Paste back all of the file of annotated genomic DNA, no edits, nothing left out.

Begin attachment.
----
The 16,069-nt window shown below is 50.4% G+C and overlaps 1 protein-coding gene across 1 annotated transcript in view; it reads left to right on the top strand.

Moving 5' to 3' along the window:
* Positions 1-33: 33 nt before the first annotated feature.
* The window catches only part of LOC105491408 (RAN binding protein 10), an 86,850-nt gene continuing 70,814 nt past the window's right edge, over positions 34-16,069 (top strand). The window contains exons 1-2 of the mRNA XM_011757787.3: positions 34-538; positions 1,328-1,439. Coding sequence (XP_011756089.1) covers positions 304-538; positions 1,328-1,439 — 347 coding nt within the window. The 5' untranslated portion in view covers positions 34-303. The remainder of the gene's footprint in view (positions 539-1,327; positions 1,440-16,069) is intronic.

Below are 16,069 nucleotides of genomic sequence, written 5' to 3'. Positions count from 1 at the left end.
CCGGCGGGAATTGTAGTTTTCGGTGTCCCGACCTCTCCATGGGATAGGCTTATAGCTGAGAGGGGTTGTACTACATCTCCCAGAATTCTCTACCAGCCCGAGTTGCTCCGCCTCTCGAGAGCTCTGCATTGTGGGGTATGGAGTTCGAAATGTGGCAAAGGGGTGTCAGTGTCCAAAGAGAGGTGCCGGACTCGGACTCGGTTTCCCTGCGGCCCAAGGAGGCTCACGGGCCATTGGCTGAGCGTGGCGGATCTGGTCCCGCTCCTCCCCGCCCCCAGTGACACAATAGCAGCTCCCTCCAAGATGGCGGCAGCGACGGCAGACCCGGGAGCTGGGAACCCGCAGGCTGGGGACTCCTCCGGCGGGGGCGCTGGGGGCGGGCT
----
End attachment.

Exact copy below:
The 16,069-nt window shown below is 50.4% G+C and overlaps 1 protein-coding gene across 1 annotated transcript in view; it reads left to right on the top strand.

Moving 5' to 3' along the window:
* Positions 1-33: 33 nt before the first annotated feature.
* The window catches only part of LOC105491408 (RAN binding protein 10), an 86,850-nt gene continuing 70,814 nt past the window's right edge, over positions 34-16,069 (top strand). The window contains exons 1-2 of the mRNA XM_011757787.3: positions 34-538; positions 1,328-1,439. Coding sequence (XP_011756089.1) covers positions 304-538; positions 1,328-1,439 — 347 coding nt within the window. The 5' untranslated portion in view covers positions 34-303. The remainder of the gene's footprint in view (positions 539-1,327; positions 1,440-16,069) is intronic.

Below are 16,069 nucleotides of genomic sequence, written 5' to 3'. Positions count from 1 at the left end.
CCGGCGGGAATTGTAGTTTTCGGTGTCCCGACCTCTCCATGGGATAGGCTTATAGCTGAGAGGGGTTGTACTACATCTCCCAGAATTCTCTACCAGCCCGAGTTGCTCCGCCTCTCGAGAGCTCTGCATTGTGGGGTATGGAGTTCGAAATGTGGCAAAGGGGTGTCAGTGTCCAAAGAGAGGTGCCGGACTCGGACTCGGTTTCCCTGCGGCCCAAGGAGGCTCACGGGCCATTGGCTGAGCGTGGCGGATCTGGTCCCGCTCCTCCCCGCCCCCAGTGACACAATAGCAGCTCCCTCCAAGATGGCGGCAGCGACGGCAGACCCGGGAGCTGGGAACCCGCAGGCTGGGGACTCCTCCGGCGGGGGCGCTGGGGGCGGGCT